Tonight we celebrated Hannah’s Graduation from Ryerson University.
Her continued dedication, hard work, determination and commitment to succeed over the past four years not only earned Hannah a Degree in Communications but it also earned her a very well deserved placement on the Dean’s List for one last time this semester.
Dad and I couldn’t be more proud of all that you have accomplished and we can’t wait to see what awaits you this coming Fall (but first stop, CAMP!!!!) as you embark on the next chapter of your journey at Humber College in Event Management.
We know that whatever path you choose in life you are certain to shine.
~Your education is a dress rehearsal for a life that is yours to lead ~ Nora Ephron
As my “Class of 2021” graduation initiative comes to a close this week I will have sold AND delivered over a thousand lawn signs since it began last spring and raised over $15,000 for youth mental health.
During this time I’ve been blessed to meet so many amazing and kind people, some of whom I now call my friend.
I’ve also made some incredible connections along the way.
I’ve started relevant, much needed and VERY important conversations.
And I’ve listened as many others have shared with me some of the most heart-wrenching struggles they’ve faced or are currently going through with their own mental health or that of a loved one.
Overall this has been one of the most purposeful, meaningful and rewarding experiences of my life, especially knowing that I have helped bring smiles to so many faces (both young and old alike) and maybe even brightened up their day. And it also feels really good knowing that in some small way I am helping to make a positive change for our young people today.
BUT, (and there is always a “but” with me), there have also been many, many days throughout this process where the overwhelm of what I do behind the scenes and the hours upon hours I’ve spent making sure that my campaign is the greatest possible success takes a gigantic toll on my mental health.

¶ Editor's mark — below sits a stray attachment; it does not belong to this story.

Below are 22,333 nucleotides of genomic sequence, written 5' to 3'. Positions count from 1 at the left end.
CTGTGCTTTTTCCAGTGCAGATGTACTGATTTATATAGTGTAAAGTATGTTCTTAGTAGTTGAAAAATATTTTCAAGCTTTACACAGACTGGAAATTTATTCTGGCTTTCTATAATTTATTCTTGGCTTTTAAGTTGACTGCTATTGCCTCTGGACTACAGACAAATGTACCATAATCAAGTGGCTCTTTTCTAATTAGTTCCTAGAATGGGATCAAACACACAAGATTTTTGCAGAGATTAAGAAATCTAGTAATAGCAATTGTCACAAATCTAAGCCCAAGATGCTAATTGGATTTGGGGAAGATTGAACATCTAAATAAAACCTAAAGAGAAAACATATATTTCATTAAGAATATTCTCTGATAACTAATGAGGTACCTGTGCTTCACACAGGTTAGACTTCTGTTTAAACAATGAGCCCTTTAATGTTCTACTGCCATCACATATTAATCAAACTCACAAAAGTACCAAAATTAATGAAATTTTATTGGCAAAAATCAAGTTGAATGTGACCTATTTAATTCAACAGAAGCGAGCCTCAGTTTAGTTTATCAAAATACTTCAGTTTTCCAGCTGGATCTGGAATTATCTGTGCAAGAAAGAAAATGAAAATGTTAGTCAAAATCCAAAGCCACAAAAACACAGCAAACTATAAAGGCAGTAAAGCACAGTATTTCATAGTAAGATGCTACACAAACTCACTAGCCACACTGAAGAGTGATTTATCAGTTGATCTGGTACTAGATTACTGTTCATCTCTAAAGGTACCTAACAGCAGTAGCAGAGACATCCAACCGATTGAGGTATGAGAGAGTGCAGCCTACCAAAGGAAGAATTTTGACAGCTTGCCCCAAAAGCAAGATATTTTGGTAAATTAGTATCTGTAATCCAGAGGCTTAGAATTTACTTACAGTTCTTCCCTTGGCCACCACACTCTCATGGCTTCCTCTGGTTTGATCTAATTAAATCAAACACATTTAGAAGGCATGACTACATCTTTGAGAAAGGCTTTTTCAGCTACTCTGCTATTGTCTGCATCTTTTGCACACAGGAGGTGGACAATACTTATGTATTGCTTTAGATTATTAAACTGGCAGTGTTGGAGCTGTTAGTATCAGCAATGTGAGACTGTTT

And this past week while already feeling vulnerable and defeated has been no exception.
As many of you already know, I was placing my final order to go to print earlier this week. This included a sign for someone who had literally contacted me last weekend only hours prior to my twelve midnight cutoff.
We ended up having a friendly chat back and forth for a good hour during which time she chose which sign she wanted to purchase for her son who is about to graduate grade 8 from the same elementary school that I attended, she gave me her address for delivery and before we signed off for the night (which was now midnight) she asked me if it was okay if she sent me her payment in the morning. I said sure, not a problem.
So, in good faith I put her order through with the rest of them first thing the next morning which she knew I would be doing. After our friendly chat the night before I saw no reason not to trust that she would pay me as she had promised (which I’ve done before for others).
Several days lapsed and my shipment would soon be arriving for delivery (which it did this afternoon) and I still had not received her payment so I followed up with a friendly reminder (people forget or get busy etc., I get it) and as though it was no big deal she told me that she had decided that she didn’t want the sign anymore and could I cancel her order. Like WTF!
She knew I was placing her order first thing the next morning.
Did she just think the sign and me would miraculously disappear?
Did she not think it would’ve been a nice and simple courtesy to let me know she had changed her mind at some point before I would have possibly delivered it to her?
Does she not have a conscience?
Did she not care that the money from the purchase of the sign was being donated to charity?
In case you’re wondering, I confronted her and asked her those exact questions and guess what; she didn’t care! I’m sure you’re not surprised “but” I trust too easily I guess.
It really set me back even though this had been my first time experiencing this during my entire campaign so I guess that’s pretty good odds eh?
I was really trying through all of my upset and anger to remind myself of all the positive experiences I’ve encountered talking to well over a thousand people over the course of my campaign “but” instead there I went right down the rabbit hole again.
I wish that the word “but” didn’t even exist in my vocabulary and that I could finish both my thoughts AND sentences before the “but”; “but” it always feels like an impossible task.
By connecting a sentence or statement with the word “but” for me is kinda like deflating a balloon with a sharp object.
Those words before the BUT, you know the ones I’m talking about, the ones where I praise myself, see my strengths and acknowledge all the good I try and do for others just end up feeling completely meaningless.